Assessment and Accreditation In Institutions of Higher Education Learning


Assessment and accreditation are vital and fundamental parts of every institution of higher education learning. Assessment and accreditation focus on the improvement of the quality of education offered to learners in an institution. For many years, assessment and enhancement of various constituents of higher education including how it is governed, what it contains, the ways of learning and the services provided has occurred. This paper defines assessment and accreditation, their pertinence, the pros and cons associated with the approaches to assessment. It also opines on the compatibility of assessment and accreditation with the Christian perspectives and posits on the importance of involving faculty or members of staff of individual institutions on these processes.

Assessment refers to the practice of systematic collection, quantification, and utilization of information with the aim of establishing the effectiveness of an institution and the sufficiency of the curriculum of the institution wholly or its pedagogy programs (Knudson, n.d.). The purpose of assessment is an improvement of learning and progress and efficiency of coaching. Accreditation refers to the practice where a governmental, non-governmental or private firm assesses a higher learning institution’s quality wholly or a certain program so that it officially recognizes that it meets a certain set threshold of standards (Kis, n.d.). The practice’s purpose is to result in awarding of the status of recognition or denial of status. Accreditation is three-phased; self-assessment by the institution in tandem with pre-set standards of the accreditation firm, a survey tour by people selected by the accrediting firm, and evaluation by the commission with basis on evidence and commendation by the selected group which culminates in the accrediting denial or recognition (“Definitions and Purposes of Accreditation,” n.d.).

Assessment has undergone pertinent historical eras in its quest for obtaining the best approaches. However, there are two main approaches; the levels approach and organizational approach. Further, the historical era has changed from accountability-based assessment to improvement-based assessment. The approaches have portended benefits as well as challenges in practice (Lilly, Peacock, & Shoveller, n.d.). The benefits have been boosting of engagement since institutions are more involved in the assessment, assessment has brought competence in results, promoted alignment of institutions towards specific assessed points of weakness and strengths, and meaningful scores have been achieved (“Benefits of a level-based approach to assessment,” n.d.). The main challenges that have since faced these approaches have been expenses incurred in assessment, the insufficient averment of student education, an inconsistency of results, unavailability of benchmark options and difficulty in information gathering for assessment (Kis, n.d.).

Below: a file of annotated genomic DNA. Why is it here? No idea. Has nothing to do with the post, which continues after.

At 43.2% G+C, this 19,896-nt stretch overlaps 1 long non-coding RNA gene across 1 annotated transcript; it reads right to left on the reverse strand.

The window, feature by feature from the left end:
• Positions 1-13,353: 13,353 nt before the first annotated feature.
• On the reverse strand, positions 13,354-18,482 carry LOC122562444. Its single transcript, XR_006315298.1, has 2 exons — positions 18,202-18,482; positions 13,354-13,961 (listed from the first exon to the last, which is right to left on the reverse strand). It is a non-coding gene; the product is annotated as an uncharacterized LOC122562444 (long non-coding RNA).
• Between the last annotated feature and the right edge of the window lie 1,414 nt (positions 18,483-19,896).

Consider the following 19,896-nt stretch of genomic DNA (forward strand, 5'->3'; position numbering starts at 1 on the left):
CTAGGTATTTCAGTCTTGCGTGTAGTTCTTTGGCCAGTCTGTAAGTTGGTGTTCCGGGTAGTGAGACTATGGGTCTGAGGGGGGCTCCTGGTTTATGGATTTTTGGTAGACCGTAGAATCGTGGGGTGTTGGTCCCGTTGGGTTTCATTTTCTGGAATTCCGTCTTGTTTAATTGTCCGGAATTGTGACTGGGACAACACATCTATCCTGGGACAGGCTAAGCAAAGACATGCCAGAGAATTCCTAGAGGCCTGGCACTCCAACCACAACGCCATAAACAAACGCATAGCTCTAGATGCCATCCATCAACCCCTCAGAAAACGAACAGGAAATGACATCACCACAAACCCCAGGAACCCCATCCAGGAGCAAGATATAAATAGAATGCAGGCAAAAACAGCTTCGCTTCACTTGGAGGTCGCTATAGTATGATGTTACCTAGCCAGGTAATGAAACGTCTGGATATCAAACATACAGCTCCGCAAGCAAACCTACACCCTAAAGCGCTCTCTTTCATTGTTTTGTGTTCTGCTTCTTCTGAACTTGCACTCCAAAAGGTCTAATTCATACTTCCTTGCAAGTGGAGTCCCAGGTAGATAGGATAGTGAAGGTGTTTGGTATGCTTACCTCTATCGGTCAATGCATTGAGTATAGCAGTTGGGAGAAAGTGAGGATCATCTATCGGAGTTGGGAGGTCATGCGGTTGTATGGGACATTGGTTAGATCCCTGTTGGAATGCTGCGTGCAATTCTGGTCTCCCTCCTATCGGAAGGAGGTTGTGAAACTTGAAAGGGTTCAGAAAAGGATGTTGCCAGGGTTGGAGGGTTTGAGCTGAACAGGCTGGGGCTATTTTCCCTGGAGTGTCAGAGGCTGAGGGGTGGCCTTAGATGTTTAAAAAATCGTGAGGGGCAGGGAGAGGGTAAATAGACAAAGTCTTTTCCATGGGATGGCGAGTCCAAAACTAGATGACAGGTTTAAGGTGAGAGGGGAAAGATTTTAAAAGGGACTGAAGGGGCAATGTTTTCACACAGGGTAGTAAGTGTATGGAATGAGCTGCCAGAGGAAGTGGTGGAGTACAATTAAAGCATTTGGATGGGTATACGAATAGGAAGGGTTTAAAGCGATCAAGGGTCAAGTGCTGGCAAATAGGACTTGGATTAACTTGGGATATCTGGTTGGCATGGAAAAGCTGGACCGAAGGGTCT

The tenets of assessment and accreditation are compatible with Christian worldview since essentially; it upholds the Christian standards on morals and ethics incorporated in the Bible extols students and teachers to know the word of God and be able to decipher  dishonest teachings and beliefs, and further exhorts application of ethics in education (2 Timothy 2:15 New King James Version). Their guiding values are; student learning, development of education for a better world, the creation of a culture of improvement, probity, accountability and ethical manners and practices and good institution management for the well-being of every individual (“Guiding Values | Publications,” n.d.). These are similarly amongst what Christian worldview seeks to incorporate in learners in the quest for world progression (Russell & Markle, 2017).


Members of staff and faculty should not oppose involvement in assessment and accreditation. Instead, members of the faculty should view it as an opportunity to be part of the evidential-based assessment which seeks to come up with decisions that are aimed at improvement of the institution (Liu, 2017). It will also impact the faculty members with massive professional development opportunity in assessment since they will be educated in seminars to develop critical thinking.